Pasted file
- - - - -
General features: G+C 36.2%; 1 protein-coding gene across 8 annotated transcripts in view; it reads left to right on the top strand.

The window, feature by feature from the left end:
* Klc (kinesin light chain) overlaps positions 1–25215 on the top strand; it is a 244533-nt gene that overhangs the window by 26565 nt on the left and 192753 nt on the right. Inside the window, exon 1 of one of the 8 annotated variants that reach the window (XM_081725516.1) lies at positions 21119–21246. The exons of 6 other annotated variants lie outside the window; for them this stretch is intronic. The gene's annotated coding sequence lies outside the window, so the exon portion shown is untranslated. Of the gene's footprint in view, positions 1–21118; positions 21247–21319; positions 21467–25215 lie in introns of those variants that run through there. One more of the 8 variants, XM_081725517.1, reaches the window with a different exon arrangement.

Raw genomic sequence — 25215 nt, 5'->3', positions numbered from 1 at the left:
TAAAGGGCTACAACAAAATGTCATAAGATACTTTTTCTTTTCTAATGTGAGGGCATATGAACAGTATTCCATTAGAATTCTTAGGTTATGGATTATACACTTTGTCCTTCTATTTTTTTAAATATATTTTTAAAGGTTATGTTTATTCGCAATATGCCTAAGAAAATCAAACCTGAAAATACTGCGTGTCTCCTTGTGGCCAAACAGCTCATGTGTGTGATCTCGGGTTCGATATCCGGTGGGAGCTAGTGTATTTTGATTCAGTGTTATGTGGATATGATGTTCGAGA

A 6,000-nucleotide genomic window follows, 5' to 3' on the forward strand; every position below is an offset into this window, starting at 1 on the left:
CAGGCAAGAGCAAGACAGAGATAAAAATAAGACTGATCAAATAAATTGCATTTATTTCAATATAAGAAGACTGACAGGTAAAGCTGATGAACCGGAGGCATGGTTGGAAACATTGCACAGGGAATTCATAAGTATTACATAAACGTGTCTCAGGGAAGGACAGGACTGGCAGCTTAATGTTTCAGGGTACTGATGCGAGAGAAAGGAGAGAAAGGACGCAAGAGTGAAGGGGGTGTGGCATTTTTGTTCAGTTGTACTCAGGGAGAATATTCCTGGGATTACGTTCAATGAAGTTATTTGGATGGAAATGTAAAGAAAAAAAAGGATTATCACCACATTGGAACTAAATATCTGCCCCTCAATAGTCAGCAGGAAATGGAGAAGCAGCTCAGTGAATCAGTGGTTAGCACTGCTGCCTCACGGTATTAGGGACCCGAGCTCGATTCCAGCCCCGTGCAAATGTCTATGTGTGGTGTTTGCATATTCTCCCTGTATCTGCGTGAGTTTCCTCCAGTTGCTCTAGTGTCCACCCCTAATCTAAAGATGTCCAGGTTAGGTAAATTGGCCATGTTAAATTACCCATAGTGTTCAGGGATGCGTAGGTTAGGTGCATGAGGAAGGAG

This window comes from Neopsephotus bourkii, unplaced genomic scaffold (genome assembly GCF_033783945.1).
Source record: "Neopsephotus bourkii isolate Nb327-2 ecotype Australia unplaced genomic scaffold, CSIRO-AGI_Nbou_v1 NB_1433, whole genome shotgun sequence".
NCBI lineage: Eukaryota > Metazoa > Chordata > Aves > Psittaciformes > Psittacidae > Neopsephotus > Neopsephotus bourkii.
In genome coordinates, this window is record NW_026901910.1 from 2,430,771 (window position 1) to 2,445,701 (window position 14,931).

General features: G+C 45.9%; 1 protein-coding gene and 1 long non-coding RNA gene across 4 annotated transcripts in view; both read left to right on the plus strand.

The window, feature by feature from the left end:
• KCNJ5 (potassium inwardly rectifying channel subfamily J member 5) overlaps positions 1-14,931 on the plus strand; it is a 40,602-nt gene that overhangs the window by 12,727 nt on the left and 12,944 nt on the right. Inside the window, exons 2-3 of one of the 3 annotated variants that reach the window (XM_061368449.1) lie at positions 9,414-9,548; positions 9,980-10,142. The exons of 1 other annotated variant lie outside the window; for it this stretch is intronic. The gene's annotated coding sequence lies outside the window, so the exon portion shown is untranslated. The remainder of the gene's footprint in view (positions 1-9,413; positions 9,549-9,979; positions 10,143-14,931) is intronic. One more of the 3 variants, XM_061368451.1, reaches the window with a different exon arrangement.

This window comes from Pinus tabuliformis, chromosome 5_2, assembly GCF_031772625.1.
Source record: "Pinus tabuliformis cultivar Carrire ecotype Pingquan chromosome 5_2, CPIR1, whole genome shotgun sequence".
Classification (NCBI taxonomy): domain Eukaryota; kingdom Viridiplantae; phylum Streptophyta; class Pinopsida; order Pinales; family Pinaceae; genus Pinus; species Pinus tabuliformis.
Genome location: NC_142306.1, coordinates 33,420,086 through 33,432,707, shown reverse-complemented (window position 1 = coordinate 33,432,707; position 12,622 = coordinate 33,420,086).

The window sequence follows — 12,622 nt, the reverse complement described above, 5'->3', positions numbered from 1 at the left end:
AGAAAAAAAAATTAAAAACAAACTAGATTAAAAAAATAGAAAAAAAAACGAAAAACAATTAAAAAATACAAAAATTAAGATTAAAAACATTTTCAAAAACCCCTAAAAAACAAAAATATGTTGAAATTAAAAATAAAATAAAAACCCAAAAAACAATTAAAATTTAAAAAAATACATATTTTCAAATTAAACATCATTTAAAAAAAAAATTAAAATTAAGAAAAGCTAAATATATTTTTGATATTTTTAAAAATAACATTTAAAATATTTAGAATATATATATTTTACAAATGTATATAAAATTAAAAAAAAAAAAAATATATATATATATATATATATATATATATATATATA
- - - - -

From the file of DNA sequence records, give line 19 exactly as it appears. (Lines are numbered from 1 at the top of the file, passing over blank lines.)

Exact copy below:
The window sequence follows — 12,622 nt, the reverse complement described above, 5'->3', positions numbered from 1 at the left end: